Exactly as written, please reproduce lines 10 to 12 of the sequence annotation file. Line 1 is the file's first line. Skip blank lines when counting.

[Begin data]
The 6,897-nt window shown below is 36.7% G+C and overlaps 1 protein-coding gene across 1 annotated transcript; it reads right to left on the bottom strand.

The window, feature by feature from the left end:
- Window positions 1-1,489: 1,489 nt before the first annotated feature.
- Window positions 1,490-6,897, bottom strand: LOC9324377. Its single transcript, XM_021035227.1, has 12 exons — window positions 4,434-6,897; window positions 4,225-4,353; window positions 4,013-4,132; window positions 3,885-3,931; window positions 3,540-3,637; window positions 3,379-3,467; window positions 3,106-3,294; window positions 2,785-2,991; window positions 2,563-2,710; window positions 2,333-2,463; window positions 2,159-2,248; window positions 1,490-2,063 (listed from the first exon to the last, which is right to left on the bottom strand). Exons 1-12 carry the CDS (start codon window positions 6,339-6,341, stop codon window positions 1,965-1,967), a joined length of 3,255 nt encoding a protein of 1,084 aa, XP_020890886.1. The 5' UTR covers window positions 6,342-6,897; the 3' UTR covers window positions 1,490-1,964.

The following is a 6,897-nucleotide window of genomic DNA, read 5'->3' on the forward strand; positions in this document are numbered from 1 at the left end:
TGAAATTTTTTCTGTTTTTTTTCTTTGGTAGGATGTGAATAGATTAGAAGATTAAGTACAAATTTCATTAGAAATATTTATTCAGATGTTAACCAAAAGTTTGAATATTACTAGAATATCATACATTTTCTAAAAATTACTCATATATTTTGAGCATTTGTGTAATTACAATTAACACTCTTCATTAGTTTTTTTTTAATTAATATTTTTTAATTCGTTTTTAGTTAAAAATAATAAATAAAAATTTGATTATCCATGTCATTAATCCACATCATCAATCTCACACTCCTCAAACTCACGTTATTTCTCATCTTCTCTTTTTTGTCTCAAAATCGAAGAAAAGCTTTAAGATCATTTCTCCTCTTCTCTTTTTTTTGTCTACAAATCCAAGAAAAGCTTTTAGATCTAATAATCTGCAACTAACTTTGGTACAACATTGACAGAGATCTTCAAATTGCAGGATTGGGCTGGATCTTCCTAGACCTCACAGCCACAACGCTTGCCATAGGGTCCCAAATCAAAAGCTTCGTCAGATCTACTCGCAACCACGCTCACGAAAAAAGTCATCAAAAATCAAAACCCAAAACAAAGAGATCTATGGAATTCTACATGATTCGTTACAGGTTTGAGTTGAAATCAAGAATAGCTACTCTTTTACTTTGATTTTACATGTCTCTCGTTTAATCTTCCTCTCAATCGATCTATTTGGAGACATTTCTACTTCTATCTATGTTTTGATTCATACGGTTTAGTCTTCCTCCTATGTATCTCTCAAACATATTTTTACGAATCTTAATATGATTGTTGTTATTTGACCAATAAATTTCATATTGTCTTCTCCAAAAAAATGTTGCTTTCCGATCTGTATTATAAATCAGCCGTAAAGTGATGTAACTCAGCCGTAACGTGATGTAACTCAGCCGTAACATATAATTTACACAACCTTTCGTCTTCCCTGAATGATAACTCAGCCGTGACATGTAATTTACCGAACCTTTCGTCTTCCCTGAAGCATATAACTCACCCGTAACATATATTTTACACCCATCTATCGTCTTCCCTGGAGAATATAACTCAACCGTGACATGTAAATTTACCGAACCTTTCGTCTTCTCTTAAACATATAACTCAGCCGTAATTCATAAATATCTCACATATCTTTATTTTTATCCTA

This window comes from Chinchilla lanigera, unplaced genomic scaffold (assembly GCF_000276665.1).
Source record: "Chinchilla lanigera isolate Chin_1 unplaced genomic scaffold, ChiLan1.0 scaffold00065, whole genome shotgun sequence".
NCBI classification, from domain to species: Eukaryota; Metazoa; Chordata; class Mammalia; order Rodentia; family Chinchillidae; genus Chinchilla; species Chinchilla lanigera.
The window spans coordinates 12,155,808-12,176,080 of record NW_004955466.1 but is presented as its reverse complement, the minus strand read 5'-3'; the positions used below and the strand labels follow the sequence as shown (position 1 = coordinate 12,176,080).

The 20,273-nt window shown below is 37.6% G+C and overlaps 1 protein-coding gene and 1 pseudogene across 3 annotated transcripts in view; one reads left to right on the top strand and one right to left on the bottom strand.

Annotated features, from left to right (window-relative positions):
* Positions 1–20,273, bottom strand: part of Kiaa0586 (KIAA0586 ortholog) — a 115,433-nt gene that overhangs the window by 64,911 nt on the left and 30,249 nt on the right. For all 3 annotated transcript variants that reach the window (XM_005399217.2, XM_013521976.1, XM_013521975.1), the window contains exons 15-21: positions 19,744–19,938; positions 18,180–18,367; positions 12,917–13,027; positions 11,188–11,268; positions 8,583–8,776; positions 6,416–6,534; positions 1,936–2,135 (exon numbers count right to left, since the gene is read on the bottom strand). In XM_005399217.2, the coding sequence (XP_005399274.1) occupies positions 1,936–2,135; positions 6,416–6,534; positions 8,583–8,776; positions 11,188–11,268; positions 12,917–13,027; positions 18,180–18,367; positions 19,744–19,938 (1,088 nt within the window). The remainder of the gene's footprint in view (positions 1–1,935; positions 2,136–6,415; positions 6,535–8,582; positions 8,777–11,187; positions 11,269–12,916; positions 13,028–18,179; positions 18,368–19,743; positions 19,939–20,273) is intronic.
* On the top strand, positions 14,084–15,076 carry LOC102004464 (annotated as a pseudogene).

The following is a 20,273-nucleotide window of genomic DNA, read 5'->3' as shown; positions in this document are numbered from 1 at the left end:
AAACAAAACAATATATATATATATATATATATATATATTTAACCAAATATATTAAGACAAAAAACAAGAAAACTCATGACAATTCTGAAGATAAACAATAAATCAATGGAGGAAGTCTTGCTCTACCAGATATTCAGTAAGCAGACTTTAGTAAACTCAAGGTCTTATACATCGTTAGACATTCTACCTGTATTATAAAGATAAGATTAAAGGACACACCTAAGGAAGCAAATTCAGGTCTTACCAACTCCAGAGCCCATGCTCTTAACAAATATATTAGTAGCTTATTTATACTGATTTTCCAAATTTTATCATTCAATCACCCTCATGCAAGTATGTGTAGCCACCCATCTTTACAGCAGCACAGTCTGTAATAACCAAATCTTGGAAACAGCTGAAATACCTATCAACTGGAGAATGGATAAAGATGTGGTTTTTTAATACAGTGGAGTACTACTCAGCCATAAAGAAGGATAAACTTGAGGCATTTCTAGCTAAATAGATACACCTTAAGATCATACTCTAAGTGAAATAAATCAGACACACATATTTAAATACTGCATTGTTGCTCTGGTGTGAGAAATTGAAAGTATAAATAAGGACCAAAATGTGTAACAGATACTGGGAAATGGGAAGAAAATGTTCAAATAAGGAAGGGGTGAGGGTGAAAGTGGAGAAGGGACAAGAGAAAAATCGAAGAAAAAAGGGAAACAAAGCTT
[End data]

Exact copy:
The window spans coordinates 12,155,808-12,176,080 of record NW_004955466.1 but is presented as its reverse complement, the minus strand read 5'-3'; the positions used below and the strand labels follow the sequence as shown (position 1 = coordinate 12,176,080).

The 20,273-nt window shown below is 37.6% G+C and overlaps 1 protein-coding gene and 1 pseudogene across 3 annotated transcripts in view; one reads left to right on the top strand and one right to left on the bottom strand.

Annotated features, from left to right (window-relative positions):